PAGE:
By the way… the people missing from that last church scene were significant.

  15. dagocutey says:

    @NefariousNewt: Yeah, what you said.

    @Braak: Shhh, Ok, there, there — just let it out, it’s Ok. Even though this isn’t going to make any sense to you right now, you will be OK — it’s going to take some time, but everything’s going to be all right again, I promise.

  16. sebastian says:

    Hilariously awful. The actors deserved so much better.

    I think going into a chasm and taking out and replacing a LITERAL cork might have been an actual plot to an old He-Man cartoon.

  17. braak says:

    I’m also still a little fuzzy on that whole cork thing. Was it keeping The Evil down in that hole? Or was it stopping The Magic from draining out?

  18. sebastian says:

    It seems like the writers ended up mixing their metaphors a bit. The island is a cork that keeps the evil in, but then there is a literal cork in a hole in the middle of the island and if you take the cork out the light goes out, but if you stick the cork in the hole the light goes on. A little counter-intuitive. I don’t really know what the cork was doing.

    I still don’t understand the Jacob flashback where Crazy Fake Mom says that man can’t go into the light or it will go out and if it does it goes out everywhere, and then later in the episode someone is tossed into the light and it appears to go out (but not everywhere) and then in present day it’s back on, goes out again for awhile, and nothing seems to happen except the island shakes a lot.

    Also still pretty foggy on how exactly Smoke Monster leaving the island would end the world. Smoke Monster should have been able to go to heaven too. 😦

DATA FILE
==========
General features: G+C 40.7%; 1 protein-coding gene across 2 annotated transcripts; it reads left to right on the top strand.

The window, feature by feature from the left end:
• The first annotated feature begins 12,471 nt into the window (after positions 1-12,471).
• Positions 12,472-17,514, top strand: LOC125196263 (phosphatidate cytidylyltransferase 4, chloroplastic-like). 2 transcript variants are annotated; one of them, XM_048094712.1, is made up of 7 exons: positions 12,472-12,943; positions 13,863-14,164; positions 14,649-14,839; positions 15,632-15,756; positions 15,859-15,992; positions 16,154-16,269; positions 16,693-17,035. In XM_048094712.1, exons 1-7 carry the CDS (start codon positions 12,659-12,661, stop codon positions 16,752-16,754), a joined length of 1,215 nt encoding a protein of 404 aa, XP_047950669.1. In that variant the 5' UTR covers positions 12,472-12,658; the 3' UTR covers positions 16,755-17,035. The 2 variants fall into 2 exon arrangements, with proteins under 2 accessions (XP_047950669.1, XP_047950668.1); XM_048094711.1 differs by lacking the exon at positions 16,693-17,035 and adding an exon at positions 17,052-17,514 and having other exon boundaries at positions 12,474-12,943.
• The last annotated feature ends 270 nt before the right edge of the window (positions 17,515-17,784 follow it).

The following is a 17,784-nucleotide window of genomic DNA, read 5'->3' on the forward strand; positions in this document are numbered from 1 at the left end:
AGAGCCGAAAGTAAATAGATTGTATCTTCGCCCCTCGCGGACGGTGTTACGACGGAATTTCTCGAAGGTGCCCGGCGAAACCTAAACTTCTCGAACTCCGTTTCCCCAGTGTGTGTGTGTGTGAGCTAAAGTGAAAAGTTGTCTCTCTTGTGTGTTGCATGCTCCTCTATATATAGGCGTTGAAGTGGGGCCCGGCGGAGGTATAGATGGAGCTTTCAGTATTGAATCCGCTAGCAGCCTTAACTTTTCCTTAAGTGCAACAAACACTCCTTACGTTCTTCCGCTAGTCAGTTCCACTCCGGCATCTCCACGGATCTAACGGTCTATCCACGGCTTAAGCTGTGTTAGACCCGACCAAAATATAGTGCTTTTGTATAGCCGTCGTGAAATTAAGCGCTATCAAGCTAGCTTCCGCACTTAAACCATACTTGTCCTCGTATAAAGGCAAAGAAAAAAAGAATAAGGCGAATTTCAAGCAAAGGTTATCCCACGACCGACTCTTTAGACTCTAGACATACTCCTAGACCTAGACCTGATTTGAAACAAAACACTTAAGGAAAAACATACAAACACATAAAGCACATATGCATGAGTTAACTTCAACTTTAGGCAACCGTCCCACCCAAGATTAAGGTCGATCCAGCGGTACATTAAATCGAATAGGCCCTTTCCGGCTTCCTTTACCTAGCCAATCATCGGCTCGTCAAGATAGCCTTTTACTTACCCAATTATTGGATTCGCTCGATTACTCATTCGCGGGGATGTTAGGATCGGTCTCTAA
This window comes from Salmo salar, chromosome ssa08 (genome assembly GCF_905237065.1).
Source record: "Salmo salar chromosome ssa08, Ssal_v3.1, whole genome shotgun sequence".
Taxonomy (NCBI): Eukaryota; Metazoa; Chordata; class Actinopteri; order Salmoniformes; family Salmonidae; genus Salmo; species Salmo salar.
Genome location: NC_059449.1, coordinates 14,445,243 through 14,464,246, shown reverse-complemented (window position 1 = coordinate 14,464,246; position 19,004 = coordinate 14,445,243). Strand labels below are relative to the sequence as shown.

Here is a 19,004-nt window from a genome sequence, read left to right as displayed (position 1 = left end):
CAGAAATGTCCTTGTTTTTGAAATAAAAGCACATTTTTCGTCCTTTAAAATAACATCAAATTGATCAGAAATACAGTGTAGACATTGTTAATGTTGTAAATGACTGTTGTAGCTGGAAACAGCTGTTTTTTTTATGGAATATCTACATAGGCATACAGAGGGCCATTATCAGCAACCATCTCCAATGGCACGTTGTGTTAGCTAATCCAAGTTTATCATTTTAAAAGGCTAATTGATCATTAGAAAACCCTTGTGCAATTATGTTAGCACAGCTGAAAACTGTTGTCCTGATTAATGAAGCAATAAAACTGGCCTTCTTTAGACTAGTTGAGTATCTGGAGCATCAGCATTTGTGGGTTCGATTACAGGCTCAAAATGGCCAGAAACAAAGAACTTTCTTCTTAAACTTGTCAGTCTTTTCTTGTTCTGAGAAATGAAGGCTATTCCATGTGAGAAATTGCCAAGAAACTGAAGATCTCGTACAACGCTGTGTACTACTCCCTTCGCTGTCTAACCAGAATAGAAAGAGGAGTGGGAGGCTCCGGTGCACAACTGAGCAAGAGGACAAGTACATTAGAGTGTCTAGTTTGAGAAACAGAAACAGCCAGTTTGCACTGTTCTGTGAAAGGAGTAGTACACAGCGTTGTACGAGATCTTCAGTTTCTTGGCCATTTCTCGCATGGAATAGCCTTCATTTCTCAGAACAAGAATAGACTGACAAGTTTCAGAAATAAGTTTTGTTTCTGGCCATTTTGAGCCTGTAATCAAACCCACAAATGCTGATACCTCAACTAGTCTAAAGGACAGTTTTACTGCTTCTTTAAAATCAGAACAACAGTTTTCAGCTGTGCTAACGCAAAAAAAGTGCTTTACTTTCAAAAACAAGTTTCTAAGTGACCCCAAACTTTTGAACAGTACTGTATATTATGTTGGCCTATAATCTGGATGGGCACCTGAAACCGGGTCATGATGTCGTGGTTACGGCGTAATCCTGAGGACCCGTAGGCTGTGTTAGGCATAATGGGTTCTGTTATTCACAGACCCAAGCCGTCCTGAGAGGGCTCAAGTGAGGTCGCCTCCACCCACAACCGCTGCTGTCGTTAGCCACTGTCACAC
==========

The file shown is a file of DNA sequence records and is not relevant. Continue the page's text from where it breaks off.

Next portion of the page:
19. braak says:

    I also don’t really get why, back in Crazy Jacob Days, the fake mom just didn’t say to Esau, “Well, if you really want to leave, here’s how to build a boat” and send him off.

  20. sebastian says:

    Yeah that would have worked out a lot better. It seems a lot of problems could have been avoided if the protector of the island would just help people leave the island. You have magic powers after all. And you can make up rules as you go along. Show Esau how to get off the island, help the Romans get off the island. I know Jacob had elaborate motivations later on, but if you’re on a magic island no one can find, stop bringing people to the island and/or help them leave and then there won’t be anyone to fall into the hole and shut off the light.

  21. ironagetheatre says:

    Why too doesn’t Jack or more probably Desmond have some transformation into smoke beings?

  22. Carl says:

    @UPDATE!: Yeah, how do you like that. As my highschool art teacher Denise Milano used to say, “It takes two people to make a masterwork: the artist to create the piece and then someone to kill the artist before they get to the end and ruin it.”

    @Ironagetheatre: Everyone that I watched the finale with also cried foul on this point. Crazy foster-mother goes out of her way to say that if you went down into the cave you wouldn’t die but that something much worse would befall you (and we all took that to mean your involuntary transformation into a smoke being.) We can let Desmond off the hook because, you know, the rules (of physics, of storytelling, of his own narrative) don’t apply to him. But why Jack didn’t emerge from the magic cave as a puff of white smoke is entirely beyond me.

  23. truculentandunreliable says:

    “Jack kills Esau (because fuck you Cuse and Lindelof — if you have two diametrically opposed twins and one is named Jacob, you NEED A REASON why the other is not named Esau), but who cares? ”

    ARRRRRRRRRRG THAT’S WHAT PISSED ME OFF THE MOST. Like, was that supposed to be some sort of great revelation? Were we supposed to say, “OHHHHHHHHHH THAT’S HIS NAME!” Fucking insulting. Time travel and parallel universes deserve better.

    Also, the Crazy Fake Mom storyline was just dumb and pointless in general.

Leave a Reply

Fill in your details below or click an icon to log in:

WordPress.com Logo

You are commenting using your WordPress.com account. Log Out / Change )

Twitter picture

You are commenting using your Twitter account. Log Out / Change )

Facebook photo

You are commenting using your Facebook account. Log Out / Change )

Google+ photo

You are commenting using your Google+ account. Log Out / Change )

Connecting to %s